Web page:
“Silent Landscape” – Review by Mark Barnes

I have loved photography nearly all my life. I have been good at it on occasions and have made a life of having it surround me in my work. Looking at the art of others can be immensely rewarding.

My first camera was a rather ridiculous Polaroid thing that was too big and way too fiddly for a ten-year-old. I guess my dad must have bought it from some bloke in a pub. I took all of three pictures with it before it was deemed too complicated and returned to the box where it still resides. It is above me in the loft of my house as I write.

My next camera was a Kodak 33 Instamatic that is relevant to this review because I took it to Normandy in 1975 and photographed the guns that used to line the pavement outside the museum at Arromanches. I walked up the hill and snapped the Sherman with a schoolmate named Anthony Lawrence. It was 1975. Where is he now?

We have to jump past sundry Fujica, Yashica, several Canons, two Olympus and a few Nikons to get us briefly back to Normandy again in 2003. I had ‘gone digital’ but with a modest budget, I’d got this brilliant little Coolpix thing which came to grief a year later at Thiepval on the Somme when I tripped over the base of the stone of remembrance in the half-light of a grim October day. Never mind my cracked kneecap!

During this period a colleague from work said: “’Ere, you like World War One don’tcha?” Passing over a copy of an inspirational book called Fields of Memory. I treasure that book. It unleashed ideas and fantasies of a life on the battlefields taking pictures, yes; but also one of real connection, spending days and weeks walking them in countless different lights and weather conditions.

Other Nikons have come and gone in the intervening dozen years that have passed. My kids have grown, my life has changed, and I have never managed to concentrate on photographing the battlefields that mean so much to me. I’ve visited them many times – the Somme, Flanders, the Artois, Verdun, Gallipoli and plenty more from the Second World War. I don’t copy the work in the books I collect, but there have been many wonderful examples of photography on the battlefields whose spirit I have sought to emulate.

Happily, I can take a decent picture, but I still seek inspiration and every so often something comes along to blow my socks off. This wonderful book by Simon Doughty and James Kerr is just such a moment.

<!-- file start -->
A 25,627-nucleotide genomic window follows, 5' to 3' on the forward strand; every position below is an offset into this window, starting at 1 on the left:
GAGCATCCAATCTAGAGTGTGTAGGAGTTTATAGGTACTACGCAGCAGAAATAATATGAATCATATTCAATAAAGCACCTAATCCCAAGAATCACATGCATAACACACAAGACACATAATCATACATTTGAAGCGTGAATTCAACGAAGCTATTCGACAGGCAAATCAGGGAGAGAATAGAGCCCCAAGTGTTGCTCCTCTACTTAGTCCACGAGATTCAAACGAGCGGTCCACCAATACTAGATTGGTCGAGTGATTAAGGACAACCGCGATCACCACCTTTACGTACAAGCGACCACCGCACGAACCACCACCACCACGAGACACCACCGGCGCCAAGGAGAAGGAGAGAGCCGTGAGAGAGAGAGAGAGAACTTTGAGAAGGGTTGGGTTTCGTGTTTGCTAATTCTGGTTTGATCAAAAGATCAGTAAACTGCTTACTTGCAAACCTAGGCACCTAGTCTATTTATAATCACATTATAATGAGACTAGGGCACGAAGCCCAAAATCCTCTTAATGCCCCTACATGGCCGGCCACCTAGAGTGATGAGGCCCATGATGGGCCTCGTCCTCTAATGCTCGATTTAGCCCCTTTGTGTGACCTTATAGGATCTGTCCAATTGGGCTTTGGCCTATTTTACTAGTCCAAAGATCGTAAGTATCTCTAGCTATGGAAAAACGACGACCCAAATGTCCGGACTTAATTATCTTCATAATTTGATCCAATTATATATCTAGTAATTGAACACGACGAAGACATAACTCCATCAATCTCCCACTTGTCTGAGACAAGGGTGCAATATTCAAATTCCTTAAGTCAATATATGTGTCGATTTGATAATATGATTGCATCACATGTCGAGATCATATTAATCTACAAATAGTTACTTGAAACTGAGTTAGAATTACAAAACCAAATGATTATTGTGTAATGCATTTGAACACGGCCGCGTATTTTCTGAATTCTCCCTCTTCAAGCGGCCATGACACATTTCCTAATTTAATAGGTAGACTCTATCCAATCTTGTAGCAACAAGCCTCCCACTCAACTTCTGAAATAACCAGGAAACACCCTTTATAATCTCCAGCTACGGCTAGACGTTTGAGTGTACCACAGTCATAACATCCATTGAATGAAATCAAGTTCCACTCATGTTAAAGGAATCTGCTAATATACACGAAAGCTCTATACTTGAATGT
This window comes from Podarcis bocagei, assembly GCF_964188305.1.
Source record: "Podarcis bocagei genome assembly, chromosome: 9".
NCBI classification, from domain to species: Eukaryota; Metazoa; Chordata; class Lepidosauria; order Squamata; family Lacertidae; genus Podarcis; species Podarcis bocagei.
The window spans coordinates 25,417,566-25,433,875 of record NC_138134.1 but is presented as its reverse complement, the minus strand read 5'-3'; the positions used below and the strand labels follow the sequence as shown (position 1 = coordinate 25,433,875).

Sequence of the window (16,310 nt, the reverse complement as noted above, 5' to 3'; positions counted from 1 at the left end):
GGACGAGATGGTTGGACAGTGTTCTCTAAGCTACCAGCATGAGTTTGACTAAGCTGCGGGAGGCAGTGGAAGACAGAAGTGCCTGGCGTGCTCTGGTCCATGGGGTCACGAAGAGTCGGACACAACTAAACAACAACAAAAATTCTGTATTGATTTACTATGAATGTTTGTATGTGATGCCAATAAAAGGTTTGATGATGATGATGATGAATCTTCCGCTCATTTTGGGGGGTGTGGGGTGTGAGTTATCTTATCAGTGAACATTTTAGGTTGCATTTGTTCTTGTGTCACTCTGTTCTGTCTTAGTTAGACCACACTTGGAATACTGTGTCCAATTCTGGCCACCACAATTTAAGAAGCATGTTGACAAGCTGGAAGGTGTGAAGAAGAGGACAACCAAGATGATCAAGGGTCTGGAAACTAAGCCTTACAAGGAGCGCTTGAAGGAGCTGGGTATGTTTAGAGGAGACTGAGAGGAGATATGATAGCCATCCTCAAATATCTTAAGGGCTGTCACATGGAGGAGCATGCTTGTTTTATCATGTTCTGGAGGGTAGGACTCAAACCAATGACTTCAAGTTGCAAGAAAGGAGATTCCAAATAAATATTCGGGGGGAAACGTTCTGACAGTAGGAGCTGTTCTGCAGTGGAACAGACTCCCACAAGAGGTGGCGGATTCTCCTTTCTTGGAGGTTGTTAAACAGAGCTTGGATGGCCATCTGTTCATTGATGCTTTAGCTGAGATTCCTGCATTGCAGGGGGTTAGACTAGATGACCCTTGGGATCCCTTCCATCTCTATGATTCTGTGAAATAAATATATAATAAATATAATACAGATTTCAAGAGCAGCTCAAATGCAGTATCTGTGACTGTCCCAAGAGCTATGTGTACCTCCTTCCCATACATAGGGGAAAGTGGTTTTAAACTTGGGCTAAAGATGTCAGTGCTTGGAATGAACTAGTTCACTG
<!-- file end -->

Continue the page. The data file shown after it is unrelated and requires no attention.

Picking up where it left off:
Honestly, friends, I have a bookcase full of battlefield photography books. I seek them out all the time and have more to bring you in the days ahead. So, I am getting the preachy bit out of the way here and now. If you live a million miles from the Western Front, in an igloo or a rain forest, maybe, and think you will never get to see the silent cities then buy this book. Perhaps you live some place where the impediment isn’t the thickness of your wallet or a fear of flying. Maybe you just can’t face the thought of the empty immigration booths at the Port of Dover. Maybe it is all in your head. Whatever, if you cannot get there bring it home in this book.

No smugness engaged here, chums. I spent years dreaming of my pilgrimage, but there were other fish to fry. When I finally got there, it was magical. This is not perverse. The Great War battlefields mean so much for many reasons and one of the biggest for me is connecting with the people who were there a century ago. A book like this will help you do it whether you are in Westcliff-on-Sea or Powell, Tennessee.  It really doesn’t matter where you are; this book will provide a bridge to the Somme, the Argonne, and so many more places. It should act as the propellant to get you there and if it does the book has achieved a great deal.

I know I am a soppy old sod, but books like this really hit home. Seeing places I love through the perspective of someone as gifted as James Kerr is a genuine thrill. I am just as happy when my mates show me the snaps they have taken on our trips. The perspective of others can often be equally rewarding as viewing my own work. That old song line, learn to ignore what the photographer saw is just not true. Books like this prove it.  The Spitfire book we looked at a little while ago will have to watch its back. The non-existent WHO Book of the Year award could well be snatched away by this gem.

This is a top-class product. The presentation is unfussy, placing all the emphasis on the photography. The selection has been brave, showing places in bad light and filthy weather.  The shots of Verdun match my own taken back in April. Battlefields are not always bathed in sunlight.  The text does tend to take a back seat, but Simon Doughty has done a good job setting the scene. His has been a difficult task, so well done to him.

Ultimately this book is all about the power of imagery. It can be in your head or your heart, but the Western Front is there to be seen. The great John Masefield wrote about the Old Front Line and a century on I think he would be thrilled to know that the art of remembrance didn’t end with him. See for yourself.

Reviewed by Mark Barnes for War History Online.


Battlefields of the Western Front 1914-1918 One Hundred Years On
By Simon Doughty and James Kerr
Helion & Company
ISBN: 978 1 911096 03 0

Mark Barnes

Mark Barnes is a longstanding friend of WHO, providing features, photography and reviews. He has contributed to The Times of London and other publications. He is the author of The Liberation of Europe (pub 2016) and If War Should Come due later in 2020.